So I was Deputy Director when the 1970 cohort got its new lease of life, this was in 1996. As usual, the cohort studies were in the state of not knowing whether they were going to continue, but there was a lobby to rescue the 1970 cohort from oblivion. And we were delighted and surprised to get at short notice enough money to do a postal survey when they were 26. So everybody in the team was all hands to the wheel to write an initial description of what was found in that survey. We got responses from 9003 cohort members, which wasn’t as many as we later made contact with. But they provided evidence that this was a cohort of young people who were having quite a different experience from the cohort born 12 years earlier, the 1958 cohort. They’d left school at a time when the labour market was down. So there was a lot of unemployment. Many of them had been on the Youth Training Scheme. But they’d spent more time in education – and particularly the girls had spent more time in education and they were rapidly overtaking the boys in academic attainments. Especially at school level, but almost as many of them had degrees as the boys, which hadn’t been the case in the past. Even the 1946 cohort – tiny numbers of female graduates. The whole experience of the transition to adulthood seemed to have slowed down, more education, more staying at home with parents – particularly the men – less partnering, less childbearing in your 20s, particularly men. There was still quite a substantial minority of the 1970 women who had become teenage mothers – same proportion as in the 1958 cohort. But apart from that, the more educated women in the 1970 cohort, were staying out of motherhood until their 30s. And the men even longer, we could see that they were set to have a rather different experience of adulthood than the 1958 cohort who we were busily studying at the same time.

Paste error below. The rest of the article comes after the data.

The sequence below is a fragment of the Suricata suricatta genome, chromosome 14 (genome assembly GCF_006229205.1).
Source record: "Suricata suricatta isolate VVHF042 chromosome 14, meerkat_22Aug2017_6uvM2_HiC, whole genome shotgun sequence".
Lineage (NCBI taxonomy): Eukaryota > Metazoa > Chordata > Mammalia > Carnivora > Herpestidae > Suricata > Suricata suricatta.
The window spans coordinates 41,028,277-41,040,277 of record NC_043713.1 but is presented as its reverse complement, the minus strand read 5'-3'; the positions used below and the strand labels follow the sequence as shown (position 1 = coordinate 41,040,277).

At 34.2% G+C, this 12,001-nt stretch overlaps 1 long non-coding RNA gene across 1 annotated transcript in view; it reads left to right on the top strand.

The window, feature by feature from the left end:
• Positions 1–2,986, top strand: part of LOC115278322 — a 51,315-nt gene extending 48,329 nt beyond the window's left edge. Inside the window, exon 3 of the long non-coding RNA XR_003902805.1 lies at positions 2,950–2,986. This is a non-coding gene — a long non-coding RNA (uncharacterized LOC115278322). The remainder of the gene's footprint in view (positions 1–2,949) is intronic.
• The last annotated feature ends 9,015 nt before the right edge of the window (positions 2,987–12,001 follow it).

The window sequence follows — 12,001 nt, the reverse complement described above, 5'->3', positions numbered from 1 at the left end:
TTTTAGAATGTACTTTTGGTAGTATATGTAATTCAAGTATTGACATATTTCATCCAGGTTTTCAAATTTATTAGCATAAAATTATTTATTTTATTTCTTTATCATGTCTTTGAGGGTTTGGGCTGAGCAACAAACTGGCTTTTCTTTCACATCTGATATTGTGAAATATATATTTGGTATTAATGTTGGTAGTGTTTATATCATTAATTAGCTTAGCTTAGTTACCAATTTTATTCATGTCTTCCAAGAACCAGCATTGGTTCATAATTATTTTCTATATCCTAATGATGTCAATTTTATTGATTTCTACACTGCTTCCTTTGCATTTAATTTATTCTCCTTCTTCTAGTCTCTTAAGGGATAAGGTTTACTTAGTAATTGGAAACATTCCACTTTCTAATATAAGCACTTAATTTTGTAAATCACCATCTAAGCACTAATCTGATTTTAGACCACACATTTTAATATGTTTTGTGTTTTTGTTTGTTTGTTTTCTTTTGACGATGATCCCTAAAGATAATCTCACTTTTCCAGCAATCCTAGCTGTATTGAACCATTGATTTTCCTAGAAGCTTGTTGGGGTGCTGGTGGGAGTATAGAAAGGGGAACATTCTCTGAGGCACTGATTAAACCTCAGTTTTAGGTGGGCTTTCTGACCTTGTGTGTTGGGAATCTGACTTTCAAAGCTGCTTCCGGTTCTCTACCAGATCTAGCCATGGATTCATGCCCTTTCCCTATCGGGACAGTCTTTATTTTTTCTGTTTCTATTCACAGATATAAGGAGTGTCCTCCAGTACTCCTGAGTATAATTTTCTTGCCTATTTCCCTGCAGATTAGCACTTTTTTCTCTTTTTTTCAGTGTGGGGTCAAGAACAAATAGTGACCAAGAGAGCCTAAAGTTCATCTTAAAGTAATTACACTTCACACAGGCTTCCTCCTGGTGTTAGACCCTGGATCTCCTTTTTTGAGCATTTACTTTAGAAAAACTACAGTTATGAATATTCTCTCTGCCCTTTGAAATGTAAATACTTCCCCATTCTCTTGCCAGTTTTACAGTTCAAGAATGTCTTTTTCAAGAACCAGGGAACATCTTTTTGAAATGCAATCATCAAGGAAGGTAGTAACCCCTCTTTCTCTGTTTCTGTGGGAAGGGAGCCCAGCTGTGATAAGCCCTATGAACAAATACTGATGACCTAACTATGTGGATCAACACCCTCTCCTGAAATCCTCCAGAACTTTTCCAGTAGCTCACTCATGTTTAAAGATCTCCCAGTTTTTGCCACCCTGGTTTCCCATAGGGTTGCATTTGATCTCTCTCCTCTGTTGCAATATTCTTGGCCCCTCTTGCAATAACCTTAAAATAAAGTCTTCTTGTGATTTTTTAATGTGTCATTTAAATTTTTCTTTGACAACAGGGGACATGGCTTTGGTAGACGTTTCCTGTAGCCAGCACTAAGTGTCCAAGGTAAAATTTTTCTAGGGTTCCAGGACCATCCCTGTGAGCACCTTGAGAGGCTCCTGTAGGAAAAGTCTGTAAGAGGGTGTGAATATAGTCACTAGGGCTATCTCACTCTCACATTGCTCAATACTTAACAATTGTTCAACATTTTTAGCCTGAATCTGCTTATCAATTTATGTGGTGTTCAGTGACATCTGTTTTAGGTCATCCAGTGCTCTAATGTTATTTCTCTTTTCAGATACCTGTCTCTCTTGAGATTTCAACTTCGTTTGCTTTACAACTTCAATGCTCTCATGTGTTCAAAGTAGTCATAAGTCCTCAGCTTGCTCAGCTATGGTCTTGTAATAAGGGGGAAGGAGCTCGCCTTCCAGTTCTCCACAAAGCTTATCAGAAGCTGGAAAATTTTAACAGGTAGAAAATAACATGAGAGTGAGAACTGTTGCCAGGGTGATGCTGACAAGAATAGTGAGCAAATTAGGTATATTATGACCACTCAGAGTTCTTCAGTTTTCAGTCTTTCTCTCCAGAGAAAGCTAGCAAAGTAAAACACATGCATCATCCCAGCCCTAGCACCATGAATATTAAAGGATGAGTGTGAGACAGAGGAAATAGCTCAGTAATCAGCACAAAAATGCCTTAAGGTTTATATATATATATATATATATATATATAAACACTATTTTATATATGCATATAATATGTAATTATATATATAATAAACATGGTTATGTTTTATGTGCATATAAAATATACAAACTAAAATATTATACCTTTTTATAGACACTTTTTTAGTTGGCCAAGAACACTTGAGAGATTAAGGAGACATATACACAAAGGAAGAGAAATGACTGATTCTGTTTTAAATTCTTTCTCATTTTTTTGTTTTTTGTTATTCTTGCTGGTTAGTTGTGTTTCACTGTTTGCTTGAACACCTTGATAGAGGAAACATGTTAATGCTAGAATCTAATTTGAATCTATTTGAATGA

Lee Elliot Major  11:36

We’re also lucky enough to feature voices from the study itself. Jo and Liz are both in the BCS70 cohort, and they share their memories of joining the study again, at age 26 after a 10 year gap.


Study member  11:49

I was an adult and you know, been to university – I’d got a job, I was sort of settled in a relationship. I remember when they got in touch, because I like questionnaires so I sort of remember things about that, and I think it was more sort of attitudinal, you know, putting your opinions across. And although I think we’ve done that, as a teenager, I think it was a little bit more and looking at how, you know, obviously how life had been over those past 10 years. So, you know, almost we spent quite a bit of time thinking about it, you know, when I was responding to answers, but I think I remember it was, I think it was quite a big questionnaire, I think at that point in time. And I think it was starting to think more broadly, as well, not just about your life, but about society and wider things that were going on as well.


Study member  12:35

The survey came out, I think, when we were in our mid 20s, probably around age 26. And we hadn’t had any contacts since the age of 16, when we’d had this incredibly long survey to complete – lots of questionnaires, very intrusive questions, and then it all went quiet. At that stage, I was actually working in Africa, and somehow the survey still managed to reach me. I think it was probably via my parents – or I can’t even remember how it got to me. You know, I feel as if it is truly an observational study that we’ve just been allowed to get on with our lives. And from time to time, we’re asked to report how our lives are going. So I don’t remember a great deal about the survey when I was in my mid-20s. I suspect it’s because other things in my life were happening, and it was a very busy, exciting time. But I can remember feeling pleased that the cohort hadn’t gone away, that it was still there and it was still part of my life.


Lee Elliot Major  13:34

After taking part in 10 surveys, answering thousands of questions and taking part in countless cognitive and physical assessments, the study members have given us a wealth of invaluable information about life in Britain at various points of time. Here’s a snapshot of the country from the mid-90s.


Narrator  13:53